Hyperloop One has at least partly solved some of the financing issues involved with bringing such high-speed transportation to life. Though Musk is not involved with Hyperloop One, his idea for the system sparked the imagination of others, including Silicon Valley investor Shirvin Pishevar. Venture capital from Pishevar’s own firm, along with millions from other investors, brought the concept to reality.
Hyperloop One in August 2016 announced a deal with DP World, the world’s third-largest ports operator, to develop a cargo offloading system at a port in Dubai, and in October announced an investment from DP World that led a $50-million round of funding. The group also has deals to study passenger and cargo routes in the UAE, and has secured partnerships from several governments, with a goal of a fully operational system in 2020.
“Dubai makes perfect sense for Hyperloop One because this is the 21st century’s global transport hub,” said Pishevar. “(Dubai’s) leaders understand that Hyperloop One is ushering in the next era of transportation.”
The announcement of finalists in the Global Challenge is part of what Hyperloop One expects will be a frenetic year, including what the company calls its “Kitty Hawk” moment – the first full-scale test of a Hyperloop system at some point later in 2017. Officials whose areas are among the semifinalists already are promoting the system.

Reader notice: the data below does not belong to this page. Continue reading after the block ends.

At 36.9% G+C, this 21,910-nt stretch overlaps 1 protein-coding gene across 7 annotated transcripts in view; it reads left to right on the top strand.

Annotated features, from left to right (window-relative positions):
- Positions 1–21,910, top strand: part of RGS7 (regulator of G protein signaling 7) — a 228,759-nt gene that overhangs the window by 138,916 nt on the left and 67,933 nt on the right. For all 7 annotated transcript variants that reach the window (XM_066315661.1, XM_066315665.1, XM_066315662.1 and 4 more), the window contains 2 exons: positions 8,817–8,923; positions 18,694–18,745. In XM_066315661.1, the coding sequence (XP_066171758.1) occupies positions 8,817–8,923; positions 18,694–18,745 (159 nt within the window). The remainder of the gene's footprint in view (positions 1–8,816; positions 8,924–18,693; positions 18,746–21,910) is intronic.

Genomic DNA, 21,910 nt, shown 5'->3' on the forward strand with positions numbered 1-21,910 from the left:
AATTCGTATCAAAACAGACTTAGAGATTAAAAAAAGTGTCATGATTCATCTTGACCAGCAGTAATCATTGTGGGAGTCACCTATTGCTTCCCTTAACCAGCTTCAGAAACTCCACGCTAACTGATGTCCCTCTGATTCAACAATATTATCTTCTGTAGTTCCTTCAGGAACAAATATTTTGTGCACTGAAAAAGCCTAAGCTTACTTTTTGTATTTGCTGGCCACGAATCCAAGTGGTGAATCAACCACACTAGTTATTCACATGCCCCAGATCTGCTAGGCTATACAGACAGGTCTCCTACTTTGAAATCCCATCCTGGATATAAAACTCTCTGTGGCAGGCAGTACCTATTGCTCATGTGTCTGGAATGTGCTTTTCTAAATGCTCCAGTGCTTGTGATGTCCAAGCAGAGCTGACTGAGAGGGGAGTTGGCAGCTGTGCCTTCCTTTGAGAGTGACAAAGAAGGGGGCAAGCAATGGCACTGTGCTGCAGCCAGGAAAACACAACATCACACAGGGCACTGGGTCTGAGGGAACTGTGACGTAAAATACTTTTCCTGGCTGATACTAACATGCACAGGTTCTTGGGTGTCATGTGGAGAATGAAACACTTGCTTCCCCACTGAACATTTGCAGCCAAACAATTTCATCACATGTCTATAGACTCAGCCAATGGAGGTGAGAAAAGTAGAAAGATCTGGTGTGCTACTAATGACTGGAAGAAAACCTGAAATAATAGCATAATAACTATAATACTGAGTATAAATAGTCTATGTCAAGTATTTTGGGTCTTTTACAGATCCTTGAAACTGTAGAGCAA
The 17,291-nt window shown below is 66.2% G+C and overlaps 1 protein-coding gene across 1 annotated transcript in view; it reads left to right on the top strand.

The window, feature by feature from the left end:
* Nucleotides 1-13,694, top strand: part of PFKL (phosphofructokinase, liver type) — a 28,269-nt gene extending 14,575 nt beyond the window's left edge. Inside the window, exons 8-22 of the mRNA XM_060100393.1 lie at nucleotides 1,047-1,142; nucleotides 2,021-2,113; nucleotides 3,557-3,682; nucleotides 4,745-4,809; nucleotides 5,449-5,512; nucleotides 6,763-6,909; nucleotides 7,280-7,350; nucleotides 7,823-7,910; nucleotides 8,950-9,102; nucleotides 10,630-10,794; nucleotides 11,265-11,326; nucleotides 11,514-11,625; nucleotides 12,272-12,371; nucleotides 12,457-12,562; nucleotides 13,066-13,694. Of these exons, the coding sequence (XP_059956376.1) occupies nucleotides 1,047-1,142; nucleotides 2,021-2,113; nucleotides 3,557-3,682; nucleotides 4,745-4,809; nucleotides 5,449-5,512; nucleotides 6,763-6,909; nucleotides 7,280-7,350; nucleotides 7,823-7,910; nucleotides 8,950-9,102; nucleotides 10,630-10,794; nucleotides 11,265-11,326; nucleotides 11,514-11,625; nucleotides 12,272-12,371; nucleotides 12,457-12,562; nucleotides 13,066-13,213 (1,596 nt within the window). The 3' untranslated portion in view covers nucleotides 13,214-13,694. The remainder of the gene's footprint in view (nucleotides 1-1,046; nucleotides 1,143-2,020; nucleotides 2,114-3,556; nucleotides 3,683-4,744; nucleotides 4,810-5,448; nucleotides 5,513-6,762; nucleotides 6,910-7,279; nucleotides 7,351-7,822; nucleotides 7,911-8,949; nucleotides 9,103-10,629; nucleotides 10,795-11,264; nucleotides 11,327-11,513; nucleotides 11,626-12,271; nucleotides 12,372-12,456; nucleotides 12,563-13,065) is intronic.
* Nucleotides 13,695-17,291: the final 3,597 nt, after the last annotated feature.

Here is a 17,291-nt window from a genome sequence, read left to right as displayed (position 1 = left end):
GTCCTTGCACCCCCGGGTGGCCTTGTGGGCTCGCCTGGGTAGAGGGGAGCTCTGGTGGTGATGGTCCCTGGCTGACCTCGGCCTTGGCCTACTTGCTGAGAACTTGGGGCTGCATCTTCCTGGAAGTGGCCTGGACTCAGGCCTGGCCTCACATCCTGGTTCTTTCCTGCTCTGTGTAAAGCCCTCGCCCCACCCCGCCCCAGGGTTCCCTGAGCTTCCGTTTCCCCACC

"Cooperation between Hyper Poland and Hyperloop One under the framework of the Hyperloop One Global Challenge will have a positive impact on the possibility for quickly implementing the system in Poland," said Jadwiga Emilewicz, the Undersecretary of State for the Polish Ministry of Economic Development.
India now has a Hyperloop India group; Sibesh Kar, a representative of that group, said the system “is a prime opportunity for the Hyperloop and for India” and that such high-speed transport is needed “to accommodate the growing transport infrastructure demands of the world’s fastest-growing economy.”
Among the semifinalists, the U.S. routes involve several states. Colorado leads the way with two projects among the possible finalists. These include a 40-mile route between Greeley and Denver International Airport sponsored by the Colorado Department of Transportation (CDOT), and a route from Fort Collins to Pueblo sponsored by a group known as Colorado Hyperloop.
“We hope we win,” CDOT Executive Director Shailen Bhatt told reporters in Colorado. “Even if we don’t win, this is something that’s going to be part of the future in transportation. We’ll definitely be looking at it.”